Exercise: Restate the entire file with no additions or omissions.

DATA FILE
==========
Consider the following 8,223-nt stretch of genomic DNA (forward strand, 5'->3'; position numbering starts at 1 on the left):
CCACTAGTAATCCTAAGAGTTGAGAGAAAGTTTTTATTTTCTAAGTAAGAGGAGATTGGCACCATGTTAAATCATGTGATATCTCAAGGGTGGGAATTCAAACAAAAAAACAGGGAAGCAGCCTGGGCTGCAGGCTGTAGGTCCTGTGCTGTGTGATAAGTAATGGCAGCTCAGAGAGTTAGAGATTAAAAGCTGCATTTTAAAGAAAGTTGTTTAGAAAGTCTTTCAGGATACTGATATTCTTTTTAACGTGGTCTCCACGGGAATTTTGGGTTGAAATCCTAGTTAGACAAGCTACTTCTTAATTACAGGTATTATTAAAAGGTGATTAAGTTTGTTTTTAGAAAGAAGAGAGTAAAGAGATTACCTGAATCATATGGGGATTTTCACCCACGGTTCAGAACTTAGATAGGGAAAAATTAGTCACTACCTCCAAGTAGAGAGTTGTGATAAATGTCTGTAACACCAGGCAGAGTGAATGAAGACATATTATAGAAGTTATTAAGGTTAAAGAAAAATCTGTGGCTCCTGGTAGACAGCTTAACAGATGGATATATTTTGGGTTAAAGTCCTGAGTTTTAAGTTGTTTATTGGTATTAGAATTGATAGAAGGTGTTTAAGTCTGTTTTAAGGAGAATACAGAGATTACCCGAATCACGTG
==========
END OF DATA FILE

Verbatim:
Consider the following 8,223-nt stretch of genomic DNA (forward strand, 5'->3'; position numbering starts at 1 on the left):
CCACTAGTAATCCTAAGAGTTGAGAGAAAGTTTTTATTTTCTAAGTAAGAGGAGATTGGCACCATGTTAAATCATGTGATATCTCAAGGGTGGGAATTCAAACAAAAAAACAGGGAAGCAGCCTGGGCTGCAGGCTGTAGGTCCTGTGCTGTGTGATAAGTAATGGCAGCTCAGAGAGTTAGAGATTAAAAGCTGCATTTTAAAGAAAGTTGTTTAGAAAGTCTTTCAGGATACTGATATTCTTTTTAACGTGGTCTCCACGGGAATTTTGGGTTGAAATCCTAGTTAGACAAGCTACTTCTTAATTACAGGTATTATTAAAAGGTGATTAAGTTTGTTTTTAGAAAGAAGAGAGTAAAGAGATTACCTGAATCATATGGGGATTTTCACCCACGGTTCAGAACTTAGATAGGGAAAAATTAGTCACTACCTCCAAGTAGAGAGTTGTGATAAATGTCTGTAACACCAGGCAGAGTGAATGAAGACATATTATAGAAGTTATTAAGGTTAAAGAAAAATCTGTGGCTCCTGGTAGACAGCTTAACAGATGGATATATTTTGGGTTAAAGTCCTGAGTTTTAAGTTGTTTATTGGTATTAGAATTGATAGAAGGTGTTTAAGTCTGTTTTAAGGAGAATACAGAGATTACCCGAATCACGTG